Few types of work on a build are as highly specialized as construction site dredging. This is a process where excavation is conducted in submerged areas, usually in advance of installing marine structures like piers, docks, levies, channels, or even foundations for buildings adjacent to the water. If you're planning to bring in a contractor to handle this sort of job, it's wise to learn about what it entails.
Equipment and Processes
Companies can send boats to most locations along coasts and rivers to perform constructing site dredging work. Some contractors also are willing to haul equipment to inland bodies of water.
The main tool is a machine called a dredge. This is usually attached to a crane of some type, and an operator will lower the dredge into the water to scoop out sediment. The sediment is then placed on board the ship or at a site along the shore to be hauled away or reused.
Dredges come in four varieties that fall into two main categories. Hydraulic and suction dredges create a mixture of mud and water that's then sucked up from the bottom of the waterway. These models are ideal in circumstances that are difficult, such as choppy waters. Hopper and mechanical dredges scoop the sediment up from the bottom, and they're usually ideal for situations where high precision is necessary.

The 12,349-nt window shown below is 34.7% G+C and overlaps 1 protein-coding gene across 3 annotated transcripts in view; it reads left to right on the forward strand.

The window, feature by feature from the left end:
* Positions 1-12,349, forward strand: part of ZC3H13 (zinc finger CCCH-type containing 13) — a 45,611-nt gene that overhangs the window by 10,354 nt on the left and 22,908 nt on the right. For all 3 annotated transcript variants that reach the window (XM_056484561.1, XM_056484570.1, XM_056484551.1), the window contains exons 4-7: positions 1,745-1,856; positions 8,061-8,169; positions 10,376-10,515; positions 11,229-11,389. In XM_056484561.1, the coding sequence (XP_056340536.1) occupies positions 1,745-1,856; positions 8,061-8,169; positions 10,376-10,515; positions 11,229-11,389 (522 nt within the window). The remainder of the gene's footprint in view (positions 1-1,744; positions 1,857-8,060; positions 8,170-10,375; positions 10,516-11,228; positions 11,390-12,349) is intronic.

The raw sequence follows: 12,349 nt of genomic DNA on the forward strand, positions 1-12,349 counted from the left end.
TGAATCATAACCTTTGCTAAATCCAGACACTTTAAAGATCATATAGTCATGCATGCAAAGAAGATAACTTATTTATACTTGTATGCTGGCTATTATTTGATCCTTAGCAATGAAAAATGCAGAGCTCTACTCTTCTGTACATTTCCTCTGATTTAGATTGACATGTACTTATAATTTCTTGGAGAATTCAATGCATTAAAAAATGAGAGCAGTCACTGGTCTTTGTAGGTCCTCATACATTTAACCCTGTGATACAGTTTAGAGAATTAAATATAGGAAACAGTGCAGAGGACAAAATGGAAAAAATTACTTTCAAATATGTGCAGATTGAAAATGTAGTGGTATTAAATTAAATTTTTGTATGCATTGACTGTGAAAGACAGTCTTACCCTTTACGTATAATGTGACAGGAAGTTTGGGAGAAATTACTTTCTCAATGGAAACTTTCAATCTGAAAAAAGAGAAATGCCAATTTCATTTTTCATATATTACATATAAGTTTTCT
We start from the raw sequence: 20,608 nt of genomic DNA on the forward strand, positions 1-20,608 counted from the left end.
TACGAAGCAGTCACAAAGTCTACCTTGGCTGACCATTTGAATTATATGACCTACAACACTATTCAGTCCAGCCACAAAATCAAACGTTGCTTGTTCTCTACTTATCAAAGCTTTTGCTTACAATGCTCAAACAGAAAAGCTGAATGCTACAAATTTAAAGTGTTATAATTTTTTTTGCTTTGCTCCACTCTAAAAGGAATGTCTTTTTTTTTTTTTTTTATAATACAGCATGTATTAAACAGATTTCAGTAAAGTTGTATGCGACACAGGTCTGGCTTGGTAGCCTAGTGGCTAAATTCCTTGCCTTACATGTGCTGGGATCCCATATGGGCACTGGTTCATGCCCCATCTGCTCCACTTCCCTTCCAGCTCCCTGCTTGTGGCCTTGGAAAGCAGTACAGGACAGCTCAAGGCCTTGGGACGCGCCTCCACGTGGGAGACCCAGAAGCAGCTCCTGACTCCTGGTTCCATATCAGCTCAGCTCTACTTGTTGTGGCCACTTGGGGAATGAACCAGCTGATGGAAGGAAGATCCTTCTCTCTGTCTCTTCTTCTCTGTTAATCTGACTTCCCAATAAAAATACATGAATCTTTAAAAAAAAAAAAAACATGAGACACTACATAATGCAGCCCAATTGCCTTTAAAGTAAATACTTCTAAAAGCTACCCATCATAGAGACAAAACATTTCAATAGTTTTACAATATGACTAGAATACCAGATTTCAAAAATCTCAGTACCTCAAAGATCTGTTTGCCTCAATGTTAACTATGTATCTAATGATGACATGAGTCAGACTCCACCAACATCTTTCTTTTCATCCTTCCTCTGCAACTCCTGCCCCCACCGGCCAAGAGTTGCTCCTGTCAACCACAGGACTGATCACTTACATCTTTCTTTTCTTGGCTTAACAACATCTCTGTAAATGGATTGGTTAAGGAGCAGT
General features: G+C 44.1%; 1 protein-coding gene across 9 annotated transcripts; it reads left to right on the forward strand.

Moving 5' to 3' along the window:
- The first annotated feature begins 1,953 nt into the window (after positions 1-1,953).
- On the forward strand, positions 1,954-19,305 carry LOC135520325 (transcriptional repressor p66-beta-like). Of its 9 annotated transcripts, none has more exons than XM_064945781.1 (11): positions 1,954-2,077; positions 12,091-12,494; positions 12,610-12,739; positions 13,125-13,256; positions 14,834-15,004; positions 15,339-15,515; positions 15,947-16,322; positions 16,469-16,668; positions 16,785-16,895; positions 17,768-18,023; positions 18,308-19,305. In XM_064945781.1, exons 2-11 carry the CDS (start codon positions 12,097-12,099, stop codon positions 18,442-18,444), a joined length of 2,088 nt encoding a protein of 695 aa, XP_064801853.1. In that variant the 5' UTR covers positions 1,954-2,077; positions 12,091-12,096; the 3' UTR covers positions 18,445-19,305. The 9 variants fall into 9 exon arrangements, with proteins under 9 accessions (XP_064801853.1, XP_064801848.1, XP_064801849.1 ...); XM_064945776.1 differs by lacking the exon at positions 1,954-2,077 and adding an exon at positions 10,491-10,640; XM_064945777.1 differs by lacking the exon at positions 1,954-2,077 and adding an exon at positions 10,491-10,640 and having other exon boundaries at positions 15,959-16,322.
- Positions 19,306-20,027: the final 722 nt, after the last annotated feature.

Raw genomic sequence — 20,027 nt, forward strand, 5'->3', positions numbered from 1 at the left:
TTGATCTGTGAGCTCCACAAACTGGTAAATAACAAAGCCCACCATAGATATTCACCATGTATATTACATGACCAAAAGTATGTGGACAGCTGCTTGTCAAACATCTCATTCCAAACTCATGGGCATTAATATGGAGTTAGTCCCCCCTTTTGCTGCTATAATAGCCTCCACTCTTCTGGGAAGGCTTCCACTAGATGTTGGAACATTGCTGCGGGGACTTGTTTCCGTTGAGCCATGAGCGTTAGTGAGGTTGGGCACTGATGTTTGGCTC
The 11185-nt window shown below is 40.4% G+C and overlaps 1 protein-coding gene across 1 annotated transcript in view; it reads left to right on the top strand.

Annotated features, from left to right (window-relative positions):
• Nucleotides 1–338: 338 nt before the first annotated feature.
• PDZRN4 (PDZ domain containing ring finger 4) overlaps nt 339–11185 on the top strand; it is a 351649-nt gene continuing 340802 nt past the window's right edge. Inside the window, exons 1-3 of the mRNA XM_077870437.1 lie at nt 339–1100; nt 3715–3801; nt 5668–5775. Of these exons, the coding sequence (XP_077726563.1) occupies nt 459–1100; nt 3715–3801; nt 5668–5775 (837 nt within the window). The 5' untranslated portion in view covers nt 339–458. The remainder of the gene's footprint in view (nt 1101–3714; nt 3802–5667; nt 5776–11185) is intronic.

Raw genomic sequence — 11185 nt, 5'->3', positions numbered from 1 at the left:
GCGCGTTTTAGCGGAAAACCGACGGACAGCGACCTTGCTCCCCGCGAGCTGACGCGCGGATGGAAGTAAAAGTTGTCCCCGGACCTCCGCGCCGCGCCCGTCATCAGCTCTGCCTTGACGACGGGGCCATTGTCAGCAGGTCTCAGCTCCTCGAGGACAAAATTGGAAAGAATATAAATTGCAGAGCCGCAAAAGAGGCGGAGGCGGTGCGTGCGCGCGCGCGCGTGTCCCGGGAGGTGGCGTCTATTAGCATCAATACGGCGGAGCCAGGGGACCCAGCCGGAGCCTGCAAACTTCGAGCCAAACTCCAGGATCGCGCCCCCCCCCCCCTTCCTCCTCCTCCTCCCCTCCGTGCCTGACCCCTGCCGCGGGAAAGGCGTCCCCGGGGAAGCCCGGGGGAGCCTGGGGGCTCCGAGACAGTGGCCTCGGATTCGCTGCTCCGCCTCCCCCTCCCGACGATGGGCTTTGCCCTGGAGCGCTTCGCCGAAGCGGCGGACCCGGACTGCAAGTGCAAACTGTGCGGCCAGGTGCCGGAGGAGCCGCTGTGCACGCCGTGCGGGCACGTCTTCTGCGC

Pumps are also used if the area to be dredged needs to be dry for construction work to commence. Temporary barriers can be installed to keep the location dry while dredging and construction moved ahead. Once the job is finished, the barriers are removed and water will flow to the new structure.
Underwater topology is a tricky business to deal with, even with modern devices. Professionals have to identify the correct site for dredging, and they also have to handle the job in a way that passes muster with regulatory authorities. For these jobs, applicable regulations usually cover worksite safety, water quality, and waterway traffic. Simply put, construction site dredging people have to be excellent at not making a mess while operating in potentially difficult conditions.
As with most construction projects, ones that involve dredging tend to call for a lot of permits. Especially with waterways that connect elsewhere, you can expect the local, state, and federal regulators to all have questions about the impact dredging might have. You should have a full engineering study in place before seeking permits so you can answer these questions with authority.